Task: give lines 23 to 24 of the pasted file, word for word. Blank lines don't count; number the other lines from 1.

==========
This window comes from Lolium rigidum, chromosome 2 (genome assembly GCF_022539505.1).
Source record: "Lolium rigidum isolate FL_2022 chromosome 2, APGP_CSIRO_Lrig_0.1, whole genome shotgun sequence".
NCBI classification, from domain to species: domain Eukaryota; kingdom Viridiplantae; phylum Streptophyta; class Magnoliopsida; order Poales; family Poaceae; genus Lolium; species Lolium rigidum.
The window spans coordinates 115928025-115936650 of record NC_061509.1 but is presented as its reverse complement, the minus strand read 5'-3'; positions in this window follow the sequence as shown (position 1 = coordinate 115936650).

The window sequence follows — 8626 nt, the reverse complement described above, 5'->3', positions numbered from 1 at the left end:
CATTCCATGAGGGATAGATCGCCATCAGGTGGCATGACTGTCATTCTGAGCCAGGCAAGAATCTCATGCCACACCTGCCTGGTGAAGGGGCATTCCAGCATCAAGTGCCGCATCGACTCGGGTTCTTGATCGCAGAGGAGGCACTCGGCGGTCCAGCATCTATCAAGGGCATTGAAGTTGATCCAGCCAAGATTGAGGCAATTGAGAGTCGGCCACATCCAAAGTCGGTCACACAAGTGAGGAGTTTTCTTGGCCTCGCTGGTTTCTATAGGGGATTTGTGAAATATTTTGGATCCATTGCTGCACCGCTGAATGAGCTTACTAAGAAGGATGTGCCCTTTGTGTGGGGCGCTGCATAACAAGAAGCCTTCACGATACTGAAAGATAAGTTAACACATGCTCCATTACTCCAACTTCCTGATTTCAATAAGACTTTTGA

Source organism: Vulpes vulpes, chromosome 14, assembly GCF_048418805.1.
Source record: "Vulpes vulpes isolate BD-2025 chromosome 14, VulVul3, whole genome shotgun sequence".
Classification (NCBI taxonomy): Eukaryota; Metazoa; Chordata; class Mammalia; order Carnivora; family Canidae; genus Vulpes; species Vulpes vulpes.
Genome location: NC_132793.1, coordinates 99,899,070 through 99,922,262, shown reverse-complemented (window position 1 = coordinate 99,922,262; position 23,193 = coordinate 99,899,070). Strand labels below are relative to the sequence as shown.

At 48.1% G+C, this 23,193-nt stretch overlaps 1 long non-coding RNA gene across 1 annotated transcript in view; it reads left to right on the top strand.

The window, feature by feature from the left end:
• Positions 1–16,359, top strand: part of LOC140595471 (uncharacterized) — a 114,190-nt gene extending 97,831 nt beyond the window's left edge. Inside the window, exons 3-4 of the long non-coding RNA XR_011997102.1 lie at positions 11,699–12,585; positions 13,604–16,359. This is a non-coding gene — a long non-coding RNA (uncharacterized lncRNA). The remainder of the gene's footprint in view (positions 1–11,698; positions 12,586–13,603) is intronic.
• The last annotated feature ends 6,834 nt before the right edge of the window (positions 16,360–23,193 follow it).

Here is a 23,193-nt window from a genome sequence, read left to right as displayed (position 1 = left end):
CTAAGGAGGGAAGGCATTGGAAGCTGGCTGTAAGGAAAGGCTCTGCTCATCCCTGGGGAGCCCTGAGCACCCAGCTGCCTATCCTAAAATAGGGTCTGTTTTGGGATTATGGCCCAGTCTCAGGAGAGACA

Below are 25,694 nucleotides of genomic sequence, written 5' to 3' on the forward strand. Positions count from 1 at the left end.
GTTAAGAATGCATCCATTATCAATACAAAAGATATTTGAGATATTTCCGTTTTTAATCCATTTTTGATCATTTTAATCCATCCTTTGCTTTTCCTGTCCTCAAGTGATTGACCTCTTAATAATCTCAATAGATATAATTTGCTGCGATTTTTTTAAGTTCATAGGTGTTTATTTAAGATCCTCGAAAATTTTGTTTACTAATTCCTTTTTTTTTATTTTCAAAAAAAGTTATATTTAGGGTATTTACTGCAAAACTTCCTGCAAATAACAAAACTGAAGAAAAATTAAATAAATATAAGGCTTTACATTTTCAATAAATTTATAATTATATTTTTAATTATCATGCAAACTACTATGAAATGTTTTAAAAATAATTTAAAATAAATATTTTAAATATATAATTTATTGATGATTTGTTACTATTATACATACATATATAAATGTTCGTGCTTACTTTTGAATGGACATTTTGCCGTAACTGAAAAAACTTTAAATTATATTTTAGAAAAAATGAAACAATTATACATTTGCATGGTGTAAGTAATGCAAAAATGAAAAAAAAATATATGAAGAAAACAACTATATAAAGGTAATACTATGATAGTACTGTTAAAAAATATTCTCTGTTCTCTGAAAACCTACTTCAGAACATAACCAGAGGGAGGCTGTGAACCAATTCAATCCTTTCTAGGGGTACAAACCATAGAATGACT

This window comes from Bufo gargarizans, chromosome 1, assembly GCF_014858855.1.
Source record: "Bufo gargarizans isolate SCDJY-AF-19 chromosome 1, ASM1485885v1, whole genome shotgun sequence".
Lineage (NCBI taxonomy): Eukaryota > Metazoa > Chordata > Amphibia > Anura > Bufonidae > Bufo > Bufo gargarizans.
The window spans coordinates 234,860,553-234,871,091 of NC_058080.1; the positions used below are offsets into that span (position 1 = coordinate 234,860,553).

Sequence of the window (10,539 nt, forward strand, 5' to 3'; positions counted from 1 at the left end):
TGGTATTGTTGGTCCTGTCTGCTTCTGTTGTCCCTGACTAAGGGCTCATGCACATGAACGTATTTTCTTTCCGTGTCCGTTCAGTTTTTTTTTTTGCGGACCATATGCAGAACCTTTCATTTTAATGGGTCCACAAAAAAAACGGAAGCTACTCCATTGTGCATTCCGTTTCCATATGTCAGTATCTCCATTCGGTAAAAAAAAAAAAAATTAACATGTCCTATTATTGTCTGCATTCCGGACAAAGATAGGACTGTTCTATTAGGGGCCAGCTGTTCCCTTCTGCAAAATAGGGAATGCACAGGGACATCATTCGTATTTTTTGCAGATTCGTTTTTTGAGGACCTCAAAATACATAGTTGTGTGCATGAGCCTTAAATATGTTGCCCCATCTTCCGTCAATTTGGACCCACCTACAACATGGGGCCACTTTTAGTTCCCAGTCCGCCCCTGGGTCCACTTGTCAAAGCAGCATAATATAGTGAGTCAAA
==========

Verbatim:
Sequence of the window (10,539 nt, forward strand, 5' to 3'; positions counted from 1 at the left end):
TGGTATTGTTGGTCCTGTCTGCTTCTGTTGTCCCTGACTAAGGGCTCATGCACATGAACGTATTTTCTTTCCGTGTCCGTTCAGTTTTTTTTTTTGCGGACCATATGCAGAACCTTTCATTTTAATGGGTCCACAAAAAAAACGGAAGCTACTCCATTGTGCATTCCGTTTCCATATGTCAGTATCTCCATTCGGTAAAAAAAAAAAAAATTAACATGTCCTATTATTGTCTGCATTCCGGACAAAGATAGGACTGTTCTATTAGGGGCCAGCTGTTCCCTTCTGCAAAATAGGGAATGCACAGGGACATCATTCGTATTTTTTGCAGATTCGTTTTTTGAGGACCTCAAAATACATAGTTGTGTGCATGAGCCTTAAATATGTTGCCCCATCTTCCGTCAATTTGGACCCACCTACAACATGGGGCCACTTTTAGTTCCCAGTCCGCCCCTGGGTCCACTTGTCAAAGCAGCATAATATAGTGAGTCAAA